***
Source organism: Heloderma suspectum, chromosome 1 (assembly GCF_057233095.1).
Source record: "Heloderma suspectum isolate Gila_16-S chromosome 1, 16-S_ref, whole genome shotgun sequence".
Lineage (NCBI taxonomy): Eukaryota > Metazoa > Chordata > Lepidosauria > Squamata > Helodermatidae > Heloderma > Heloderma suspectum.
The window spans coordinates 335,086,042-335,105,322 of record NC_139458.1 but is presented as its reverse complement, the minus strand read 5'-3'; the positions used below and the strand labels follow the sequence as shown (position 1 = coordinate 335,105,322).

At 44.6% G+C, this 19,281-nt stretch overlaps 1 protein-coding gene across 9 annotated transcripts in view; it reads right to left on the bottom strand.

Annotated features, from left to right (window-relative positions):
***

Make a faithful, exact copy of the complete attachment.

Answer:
Source organism: Heloderma suspectum, chromosome 1 (assembly GCF_057233095.1).
Source record: "Heloderma suspectum isolate Gila_16-S chromosome 1, 16-S_ref, whole genome shotgun sequence".
Lineage (NCBI taxonomy): Eukaryota > Metazoa > Chordata > Lepidosauria > Squamata > Helodermatidae > Heloderma > Heloderma suspectum.
The window spans coordinates 335,086,042-335,105,322 of record NC_139458.1 but is presented as its reverse complement, the minus strand read 5'-3'; the positions used below and the strand labels follow the sequence as shown (position 1 = coordinate 335,105,322).

At 44.6% G+C, this 19,281-nt stretch overlaps 1 protein-coding gene across 9 annotated transcripts in view; it reads right to left on the bottom strand.

Annotated features, from left to right (window-relative positions):